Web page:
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WikiLeaks Docs Released: US Urged Spying on UN, Arab Leaders Secretly Called for Strike Against Iran

U.S. embassy cables leak sparks global diplomacy crisis for the U.S.
 
 
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The United States was catapulted into a worldwide diplomatic crisis today, with the leaking to the Guardian and other international media of more than 250,000 classified cables from its embassies, many sent as recently as February this year.

At the start of a series of daily extracts from the US embassy cables - many of which are designated "secret" – the Guardian can disclose that Arab leaders are privately urging an air strike on Iran and that US officials have been instructed to spy on the UN's leadership.

These two revelations alone would be likely to reverberate around the world. But the secret dispatches which were obtained by WikiLeaks, the whistlebowers' website, also reveal Washington's evaluation of many other highly sensitive international issues.

These include a major shift in relations between China and North Korea, Pakistan's growing instability and details of clandestine US efforts to combat al-Qaida in Yemen.

Among scores of other disclosures that are likely to cause uproar, the cables detail:

• Grave fears in Washington and London over the security of Pakistan's nuclear weapons programme

• Alleged links between the Russian government and organised crime.

• Devastating criticism of the UK's military operations in Afghanistan.

• Claims of inappropriate behaviour by a member of the British royal family.

The US has particularly intimate dealings with Britain, and some of the dispatches from the London embassy in Grosvenor Square will make uncomfortable reading in Whitehall and Westminster. They range from serious political criticisms of David Cameron to requests for specific intelligence about individual MPs.

The cache of cables contains specific allegations of corruption and against foreign leaders, as well as harsh criticism by US embassy staff of their host governments, from tiny islands in the Caribbean to China and Russia.

The material includes a reference to Vladimir Putin as an "alpha-dog", Hamid Karzai as being "driven by paranoia" and Angela Merkel allegedly "avoids risk and is rarely creative". There is also a comparison between Mahmoud Ahmadinejad and Adolf Hitler.

The cables name countries involved in financing terror groups, and describe a near "environmental disaster" last year over a rogue shipment of enriched uranium. They disclose technical details of secret US-Russian nuclear missile negotiations in Geneva, and include a profile of Libyan leader Muammar Gaddafi, who they say is accompanied everywhere by a "voluptuous blonde" Ukrainian nurse.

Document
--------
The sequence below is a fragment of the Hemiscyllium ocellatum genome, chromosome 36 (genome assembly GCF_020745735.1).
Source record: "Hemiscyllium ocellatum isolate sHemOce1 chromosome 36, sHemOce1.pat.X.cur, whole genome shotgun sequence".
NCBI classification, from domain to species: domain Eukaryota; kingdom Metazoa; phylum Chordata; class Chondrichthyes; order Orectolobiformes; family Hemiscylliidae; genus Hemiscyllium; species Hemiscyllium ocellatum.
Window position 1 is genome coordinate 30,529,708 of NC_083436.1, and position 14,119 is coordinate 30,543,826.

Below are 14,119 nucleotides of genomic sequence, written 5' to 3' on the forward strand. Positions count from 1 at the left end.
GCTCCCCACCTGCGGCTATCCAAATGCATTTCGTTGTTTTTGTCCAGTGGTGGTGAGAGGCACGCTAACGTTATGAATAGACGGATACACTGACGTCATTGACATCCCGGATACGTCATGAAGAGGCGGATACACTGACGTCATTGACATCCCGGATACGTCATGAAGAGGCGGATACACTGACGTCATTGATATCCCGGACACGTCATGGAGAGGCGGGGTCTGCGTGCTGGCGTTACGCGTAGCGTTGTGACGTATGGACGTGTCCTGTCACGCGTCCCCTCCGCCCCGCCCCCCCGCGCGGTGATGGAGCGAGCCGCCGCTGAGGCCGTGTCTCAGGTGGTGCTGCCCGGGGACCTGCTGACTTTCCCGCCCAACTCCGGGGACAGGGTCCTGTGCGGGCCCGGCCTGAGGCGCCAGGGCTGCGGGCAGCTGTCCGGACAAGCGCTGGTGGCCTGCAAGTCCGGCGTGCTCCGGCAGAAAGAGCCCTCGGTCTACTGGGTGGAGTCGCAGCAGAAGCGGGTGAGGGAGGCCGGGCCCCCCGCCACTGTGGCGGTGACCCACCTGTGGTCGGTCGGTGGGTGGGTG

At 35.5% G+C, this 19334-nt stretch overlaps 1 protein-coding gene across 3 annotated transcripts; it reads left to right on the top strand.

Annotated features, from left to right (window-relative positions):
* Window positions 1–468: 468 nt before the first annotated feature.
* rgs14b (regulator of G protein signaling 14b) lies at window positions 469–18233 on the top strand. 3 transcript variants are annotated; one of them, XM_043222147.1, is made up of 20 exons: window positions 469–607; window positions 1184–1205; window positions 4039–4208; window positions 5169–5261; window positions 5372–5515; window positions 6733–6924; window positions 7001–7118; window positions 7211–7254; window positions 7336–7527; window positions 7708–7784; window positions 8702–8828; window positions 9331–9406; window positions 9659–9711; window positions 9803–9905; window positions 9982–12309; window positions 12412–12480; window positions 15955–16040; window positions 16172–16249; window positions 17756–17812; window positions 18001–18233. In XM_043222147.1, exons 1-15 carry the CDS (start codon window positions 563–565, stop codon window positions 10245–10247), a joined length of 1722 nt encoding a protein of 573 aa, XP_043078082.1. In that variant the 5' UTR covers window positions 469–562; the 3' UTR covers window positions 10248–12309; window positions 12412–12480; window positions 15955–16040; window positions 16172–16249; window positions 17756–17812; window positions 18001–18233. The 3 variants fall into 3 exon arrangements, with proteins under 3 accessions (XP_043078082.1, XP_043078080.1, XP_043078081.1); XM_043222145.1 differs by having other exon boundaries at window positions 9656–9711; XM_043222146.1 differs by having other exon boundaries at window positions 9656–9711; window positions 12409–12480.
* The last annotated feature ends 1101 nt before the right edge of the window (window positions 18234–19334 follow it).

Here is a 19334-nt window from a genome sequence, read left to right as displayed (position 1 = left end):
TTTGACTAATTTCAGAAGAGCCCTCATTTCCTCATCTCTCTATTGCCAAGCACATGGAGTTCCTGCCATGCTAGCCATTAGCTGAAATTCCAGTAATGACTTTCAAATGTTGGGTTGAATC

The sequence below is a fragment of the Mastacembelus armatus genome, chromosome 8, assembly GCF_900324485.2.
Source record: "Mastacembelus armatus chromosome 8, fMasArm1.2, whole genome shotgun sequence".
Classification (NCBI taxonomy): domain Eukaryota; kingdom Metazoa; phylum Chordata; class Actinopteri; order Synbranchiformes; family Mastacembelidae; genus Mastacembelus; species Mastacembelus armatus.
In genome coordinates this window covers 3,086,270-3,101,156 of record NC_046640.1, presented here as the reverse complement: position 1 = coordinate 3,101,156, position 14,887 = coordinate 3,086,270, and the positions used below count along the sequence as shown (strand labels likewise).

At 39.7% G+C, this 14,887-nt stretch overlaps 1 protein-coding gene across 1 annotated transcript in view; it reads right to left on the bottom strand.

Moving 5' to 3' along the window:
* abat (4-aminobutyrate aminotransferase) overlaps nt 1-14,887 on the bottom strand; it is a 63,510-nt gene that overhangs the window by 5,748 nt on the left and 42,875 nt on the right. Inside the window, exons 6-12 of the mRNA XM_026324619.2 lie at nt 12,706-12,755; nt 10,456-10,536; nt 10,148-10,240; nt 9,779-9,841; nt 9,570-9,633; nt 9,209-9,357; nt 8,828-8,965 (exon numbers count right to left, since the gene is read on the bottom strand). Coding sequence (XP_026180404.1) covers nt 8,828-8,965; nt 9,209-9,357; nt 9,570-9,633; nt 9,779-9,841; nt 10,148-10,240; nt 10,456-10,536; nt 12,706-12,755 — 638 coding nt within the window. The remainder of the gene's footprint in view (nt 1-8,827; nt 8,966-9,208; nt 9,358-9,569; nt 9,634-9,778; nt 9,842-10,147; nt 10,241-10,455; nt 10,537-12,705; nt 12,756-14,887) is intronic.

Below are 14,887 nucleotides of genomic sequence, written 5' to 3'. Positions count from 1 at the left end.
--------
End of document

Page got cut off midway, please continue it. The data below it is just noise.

The cables cover secretary of state Hillary Clinton's activities under the Obama administration, as well as thousands of files from the George Bush presidency. Clinton personally led frantic damage limitation this weekend as Washington prepared foreign governments for the revelations. She contacted leaders in Germany, Saudi Arabia, the Gulf, France and Afghanistan.

US ambassadors in other capitals were instructed to brief their hosts in advance of the release of unflattering pen-portraits or nakedly frank accounts of transactions with the US which they had thought would be kept quiet. Washington now faces a difficult task in convincing contacts around the world that any future conversations will remain confidential.

"We are all bracing for what may be coming and condemn WikiLeaks for the release of classified material," state department spokesman PJ Crowley said. "It will place lives and interests at risk. It is irresponsible."

The state department's legal adviser has written to Wikileaks founder Julian Assange and his London lawyer, warning that the cables were obtained illegally and that publication would place at risk "the lives of countless innocent individuals … ongoing military operations … and cooperation between countries".

The electronic archive of embassy dispatches from around the world was allegedly downloaded by a US soldier earlier this year and passed to WikiLeaks. Assange made them available to the Guardian and four other newspapers: the New York Times, Der Spiegel in Germany, Le Monde in France and El País in Spain. All five plan to publish extracts from the most significant cables, but have decided neither to "dump" the entire dataset into the public domain, nor to publish names that would endanger innocent individuals. WikiLeaks says that, contrary to the state department's fears, it also initially intends to post only limited cable extracts, and to redact identities.

 
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